VICTORY FOR PEOPLE AFFECTED BY LEPROSY
Rupert Haydock, former National Director of The Leprosy Mission for England and Wales, challenged the BBC earlier this year to avoid the use of the term 'leper'. He explained:
"For some years it has been accepted that in order to end stigma and discrimination against people affected by leprosy, The Leprosy Mission and other leprosy and health organisations have avoided using the word 'leper' which carries such negative connotation. It is unfortunate that its use continues in the UK media, impacting on the dignity and human rights of people with the disease."
Mr Yohei Sasakawa, who is the World Health Organisation Goodwill Ambassador for the Elimination of Leprosy and the Japanese Government Goodwill Ambassador for the Rights of People Affected by Leprosy, said:
"'Leper' is a potent term, laden with negative connotations. Its figurative meaning of an 'outcast' or 'pariah' derives from the habit of segregating people affected by leprosy from their families and communities, often on remote islands, in the past . . . Research has since revealed much. For example, that leprosy is not hereditary and that it is one of the least infectious diseases. Multidrug therapy has proved extremely effective in curing people with leprosy and today individuals who have leprosy are being treated by the general health services of their countries and are no longer isolated from the population."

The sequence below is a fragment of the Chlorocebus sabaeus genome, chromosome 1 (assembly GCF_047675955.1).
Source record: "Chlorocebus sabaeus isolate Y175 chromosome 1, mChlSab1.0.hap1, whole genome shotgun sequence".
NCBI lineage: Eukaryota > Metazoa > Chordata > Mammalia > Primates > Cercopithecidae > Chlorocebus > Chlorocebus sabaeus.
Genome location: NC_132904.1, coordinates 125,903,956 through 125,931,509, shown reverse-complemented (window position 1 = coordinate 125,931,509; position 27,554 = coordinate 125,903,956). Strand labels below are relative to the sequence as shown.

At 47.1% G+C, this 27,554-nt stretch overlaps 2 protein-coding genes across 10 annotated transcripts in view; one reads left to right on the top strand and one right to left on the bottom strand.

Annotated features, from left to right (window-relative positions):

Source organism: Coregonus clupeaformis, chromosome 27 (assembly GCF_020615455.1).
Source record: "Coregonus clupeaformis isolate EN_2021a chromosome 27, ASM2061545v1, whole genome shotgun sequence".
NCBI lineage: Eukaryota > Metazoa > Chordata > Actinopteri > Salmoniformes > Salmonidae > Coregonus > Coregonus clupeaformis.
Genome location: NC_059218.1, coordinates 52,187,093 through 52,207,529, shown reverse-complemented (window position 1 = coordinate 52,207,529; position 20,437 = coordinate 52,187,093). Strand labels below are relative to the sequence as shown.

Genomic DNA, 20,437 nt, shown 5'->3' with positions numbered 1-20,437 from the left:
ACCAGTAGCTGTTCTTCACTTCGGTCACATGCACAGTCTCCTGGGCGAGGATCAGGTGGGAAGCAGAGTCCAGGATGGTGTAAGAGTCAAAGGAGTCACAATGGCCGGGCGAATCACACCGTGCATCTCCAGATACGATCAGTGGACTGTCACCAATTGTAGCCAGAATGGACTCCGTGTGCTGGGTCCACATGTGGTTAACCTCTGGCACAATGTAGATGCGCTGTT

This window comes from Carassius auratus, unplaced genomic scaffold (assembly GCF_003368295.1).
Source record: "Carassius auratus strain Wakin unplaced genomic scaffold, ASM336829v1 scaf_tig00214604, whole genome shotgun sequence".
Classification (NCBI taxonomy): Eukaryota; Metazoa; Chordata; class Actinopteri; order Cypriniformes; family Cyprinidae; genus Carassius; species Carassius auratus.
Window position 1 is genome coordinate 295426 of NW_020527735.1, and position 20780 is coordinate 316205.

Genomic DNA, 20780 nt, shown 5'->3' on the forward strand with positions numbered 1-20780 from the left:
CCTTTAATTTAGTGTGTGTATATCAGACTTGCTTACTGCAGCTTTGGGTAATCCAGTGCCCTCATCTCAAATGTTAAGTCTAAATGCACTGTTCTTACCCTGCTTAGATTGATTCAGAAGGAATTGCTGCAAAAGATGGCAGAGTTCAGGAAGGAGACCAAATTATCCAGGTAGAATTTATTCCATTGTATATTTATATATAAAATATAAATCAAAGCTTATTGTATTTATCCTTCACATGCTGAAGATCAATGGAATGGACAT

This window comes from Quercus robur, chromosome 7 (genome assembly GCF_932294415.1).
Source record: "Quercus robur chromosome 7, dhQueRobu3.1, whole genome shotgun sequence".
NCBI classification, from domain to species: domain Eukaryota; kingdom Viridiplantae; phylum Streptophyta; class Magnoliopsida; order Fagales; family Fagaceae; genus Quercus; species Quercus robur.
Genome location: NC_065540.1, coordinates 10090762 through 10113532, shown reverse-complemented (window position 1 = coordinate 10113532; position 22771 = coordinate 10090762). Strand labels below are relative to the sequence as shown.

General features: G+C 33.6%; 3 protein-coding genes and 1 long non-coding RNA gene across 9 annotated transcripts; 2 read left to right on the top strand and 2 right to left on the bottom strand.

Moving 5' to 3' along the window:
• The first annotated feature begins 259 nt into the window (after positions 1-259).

The BBC has responded encouragingly by amending their online report and reminding all staff to ensure the appropriate terminology is used in the future. They have also amended their style guide.
This is a positive change for people affected by leprosy. Mr Haydock commented:
"I am delighted that we have been able to advocate on behalf of those affected by leprosy and bring about a change."